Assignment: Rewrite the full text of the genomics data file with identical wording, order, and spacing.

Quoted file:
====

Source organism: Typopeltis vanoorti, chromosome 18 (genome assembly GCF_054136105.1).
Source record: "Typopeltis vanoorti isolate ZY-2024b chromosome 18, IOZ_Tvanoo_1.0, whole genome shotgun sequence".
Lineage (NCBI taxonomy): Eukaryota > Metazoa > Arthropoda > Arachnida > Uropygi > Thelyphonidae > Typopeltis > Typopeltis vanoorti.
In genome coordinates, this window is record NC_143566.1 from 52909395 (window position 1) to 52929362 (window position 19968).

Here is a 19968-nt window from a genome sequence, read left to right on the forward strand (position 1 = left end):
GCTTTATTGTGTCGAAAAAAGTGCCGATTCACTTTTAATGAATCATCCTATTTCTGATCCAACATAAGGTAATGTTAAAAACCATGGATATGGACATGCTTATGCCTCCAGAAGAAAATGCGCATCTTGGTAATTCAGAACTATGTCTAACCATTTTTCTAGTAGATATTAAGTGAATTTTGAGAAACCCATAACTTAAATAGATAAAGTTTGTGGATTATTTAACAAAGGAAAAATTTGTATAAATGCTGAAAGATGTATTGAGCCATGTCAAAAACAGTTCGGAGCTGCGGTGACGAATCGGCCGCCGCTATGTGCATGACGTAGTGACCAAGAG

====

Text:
Source organism: Typopeltis vanoorti, chromosome 18 (genome assembly GCF_054136105.1).
Source record: "Typopeltis vanoorti isolate ZY-2024b chromosome 18, IOZ_Tvanoo_1.0, whole genome shotgun sequence".
Lineage (NCBI taxonomy): Eukaryota > Metazoa > Arthropoda > Arachnida > Uropygi > Thelyphonidae > Typopeltis > Typopeltis vanoorti.
In genome coordinates, this window is record NC_143566.1 from 52909395 (window position 1) to 52929362 (window position 19968).

Here is a 19968-nt window from a genome sequence, read left to right on the forward strand (position 1 = left end):
GCTTTATTGTGTCGAAAAAAGTGCCGATTCACTTTTAATGAATCATCCTATTTCTGATCCAACATAAGGTAATGTTAAAAACCATGGATATGGACATGCTTATGCCTCCAGAAGAAAATGCGCATCTTGGTAATTCAGAACTATGTCTAACCATTTTTCTAGTAGATATTAAGTGAATTTTGAGAAACCCATAACTTAAATAGATAAAGTTTGTGGATTATTTAACAAAGGAAAAATTTGTATAAATGCTGAAAGATGTATTGAGCCATGTCAAAAACAGTTCGGAGCTGCGGTGACGAATCGGCCGCCGCTATGTGCATGACGTAGTGACCAAGAG